Building a DIY cap for ServoBlaster Cap

1. Introduction

To summarize what we are going to go trough here, we are building a servo actuated, INDI and Ekos compatible dust cap. I will go trough the details as I show pictures of my fast tracked prototype. Some of the parts used for prototype is selected on convenience. Be creative and preferably use parts you already have lying around.

So what do we need to do that?

  1. A bracket for the servo.
    • You should be able to mount the servo securely, in addition to a pivot that the dust cover attaches to.
    • You should be able to mount the bracket to some feet that attaches to the telescope.
    • The prototype's bracket was a aluminum bracket to mount a small motor to a RC-plane.
    • An example of a bracket. (This would need modification to be able to attach the control arm.)
  2. Two feet to mount the bracket on to the scope.
    • These feet should be 'tall / long' enough so that the bracket is mounted at the correct distance for the dust cover to cover the scope.
    • Use a lot of electrical tape or similar on the contact points to protect the scope from scratches.
    • Some sort of U bracket can be used.
  3. The Servo.
    • Preferably full-size or mid-size servo.
    • A long servo horn.
    • Servo used in the prototype is Futaba s3050.
  4. The 90 degree control arm to flip the lid open and shut.
    • In the prototype a aluminum tail rotor control arm for an RC-helicopter was used, but similar type parts can work as well.
    • A link to connect servo to control arm.
    • Example control arm.
  5. The dust cover.
    • Should be light weight.
    • Should have soft surface to close neatly on to scope, without leaving scratches.
    • Dust cover used in prototype is a dust cover / sound dampener from a Fractal design PC case.
    • A mounting solution to mount cover to control arm.

2. A walk trough of the prototype.

  • 2.1. Mounting to the scope.

This first picture is a view from the back where you can see the U shaped feet bracket and the box that holds the servo. As the servo and control arm is mounted on the side ot the box, the feet are mounted in an angle to keep the servo bracket straight, and off center relative to the dust cover. Everything is held in place on the scope by zip ties. With the electrical tape on the feet, it will not slide up or down on the scope by accident.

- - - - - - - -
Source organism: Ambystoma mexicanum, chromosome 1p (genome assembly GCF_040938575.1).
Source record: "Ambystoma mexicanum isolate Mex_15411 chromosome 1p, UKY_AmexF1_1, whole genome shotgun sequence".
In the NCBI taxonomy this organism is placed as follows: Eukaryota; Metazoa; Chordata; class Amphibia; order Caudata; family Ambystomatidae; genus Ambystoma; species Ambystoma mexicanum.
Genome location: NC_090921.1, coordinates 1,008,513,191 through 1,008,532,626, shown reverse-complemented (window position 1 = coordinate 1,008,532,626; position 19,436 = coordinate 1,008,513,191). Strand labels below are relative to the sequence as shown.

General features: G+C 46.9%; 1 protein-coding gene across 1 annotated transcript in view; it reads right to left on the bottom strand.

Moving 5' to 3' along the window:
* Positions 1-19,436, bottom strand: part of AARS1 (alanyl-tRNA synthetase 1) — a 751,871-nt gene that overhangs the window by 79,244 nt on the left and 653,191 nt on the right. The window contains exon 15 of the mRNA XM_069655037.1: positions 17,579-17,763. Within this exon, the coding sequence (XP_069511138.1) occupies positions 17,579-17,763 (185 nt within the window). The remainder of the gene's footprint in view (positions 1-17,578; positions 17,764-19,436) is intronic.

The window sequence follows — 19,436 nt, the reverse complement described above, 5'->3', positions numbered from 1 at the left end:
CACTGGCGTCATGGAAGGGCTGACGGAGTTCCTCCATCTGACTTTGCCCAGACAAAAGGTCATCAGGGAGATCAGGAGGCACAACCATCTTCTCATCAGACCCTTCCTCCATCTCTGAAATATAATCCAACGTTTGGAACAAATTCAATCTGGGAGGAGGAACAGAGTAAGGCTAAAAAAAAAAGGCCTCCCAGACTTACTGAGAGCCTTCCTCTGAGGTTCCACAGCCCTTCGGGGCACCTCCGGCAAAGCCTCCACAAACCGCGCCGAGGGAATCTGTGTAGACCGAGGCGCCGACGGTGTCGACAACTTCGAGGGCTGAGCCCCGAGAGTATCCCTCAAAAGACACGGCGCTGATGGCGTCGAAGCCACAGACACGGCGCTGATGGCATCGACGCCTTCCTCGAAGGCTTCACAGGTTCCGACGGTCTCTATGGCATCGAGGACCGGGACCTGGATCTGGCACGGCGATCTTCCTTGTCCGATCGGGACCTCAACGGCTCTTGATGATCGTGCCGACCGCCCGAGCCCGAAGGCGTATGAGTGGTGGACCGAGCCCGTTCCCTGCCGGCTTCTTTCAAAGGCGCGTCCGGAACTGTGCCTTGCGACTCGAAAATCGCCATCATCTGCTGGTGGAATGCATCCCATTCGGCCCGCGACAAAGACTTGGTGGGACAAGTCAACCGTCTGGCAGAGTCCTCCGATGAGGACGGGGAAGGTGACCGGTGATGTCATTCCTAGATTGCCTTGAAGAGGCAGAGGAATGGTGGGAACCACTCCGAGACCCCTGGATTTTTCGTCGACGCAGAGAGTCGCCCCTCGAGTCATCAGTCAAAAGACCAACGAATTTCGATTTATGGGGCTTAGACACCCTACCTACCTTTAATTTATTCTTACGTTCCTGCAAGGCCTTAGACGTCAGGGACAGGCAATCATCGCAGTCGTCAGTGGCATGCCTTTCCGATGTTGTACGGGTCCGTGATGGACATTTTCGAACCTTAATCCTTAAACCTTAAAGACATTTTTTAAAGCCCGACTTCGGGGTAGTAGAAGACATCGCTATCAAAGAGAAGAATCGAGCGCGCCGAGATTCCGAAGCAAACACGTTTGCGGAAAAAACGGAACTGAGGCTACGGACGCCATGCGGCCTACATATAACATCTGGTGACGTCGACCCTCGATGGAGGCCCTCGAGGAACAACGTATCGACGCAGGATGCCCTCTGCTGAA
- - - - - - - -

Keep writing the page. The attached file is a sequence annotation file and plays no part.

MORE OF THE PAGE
Off centre monting

  • 2.2. Linking servo and control arm.

In the fully closed position you can see the servo is pushing the cover closed. On the prototype, the servo horn is slightly to short. If it was longer the link would be pushing on the servo with a steeper angle, making it have less slack. At the moment the cover is closed very gently against the scope, and I would like it to sit tighter. A longer servo horn will fix that.

Servo view, closed

In the fully opened position the cap clears the light-path of the scope, but with the short servo horn the cover is only opened to about ~105-110 degrees. With a longer servo horn it would open wider only limited by the geometry between the servo and the control arm.

Servo view, open

  • 2.3. Connecting the control arm to the dust cover.

Preferably you can use one solid peace. It must be a 90 degree angle to connect to the control arm, and to the cover. I had no small angled piece lying around, so I used a small hinge. After dunking it in quick dry super glue, it will stay at an 90 degree angle. It's also worth noticing that between the angle piece and the second screw connecting the piece to the cover, there are some spacers to help the cover close flat on the scope. When the longer servo horn is installed it might not be needed, but will not do any harm.

Control arm to cover connection

  • 2.4. Calibrating the servo.

This is explained shortly earlier in this article. The calibration consists of three steps.

  1. With the servo horn 'Preferably' unattached, Park and Unpark the cap. Check if the servo is moving in the correct direction relative to how it will be installed. If not, select "reverse direction" in the Calibrate Tab.
  2. Park and Unpark the cap while increasing "travel", or Park the cap and use "step close" until the servo reaches limit, and repeat for Unpark. The "abs position (ms)" is the pulse-width of the current position and will be the limit. Update "Max travel Limits" for open and close in Calibrate Tab.
  3. Install servo horn, and set "Preferred Limits" to ~80(%). Park and Unpark while increasing the percentage until the cap is firmly closed on the scope, and opens to a safe position.
  • Remember to save config when done.
  • Worth noting that the servo will move in "steps". There are no way of slowing down a servo other than to supply low voltage, so the total travel is calculated in to steps to slow it down. Not good to be slamming shut the dust cover! This does mean that the servo will catch up to the intended position before moving on, making the motion seam 'notchy'. This will not harm the servo.
  • Hope you enjoy your low priced, automated dust cap :)

Cap Un-parkedCap Parked

Login

3rd Party

Choose from the numerous 3rd party INDI drivers to suit your needs!

Got Problem?

Check out the FAQ, the forum, and the bug tracking system to resolve any issues you might have!
You can also subscribe to INDI newsletter and development mailing lists to get the latest updates on INDI!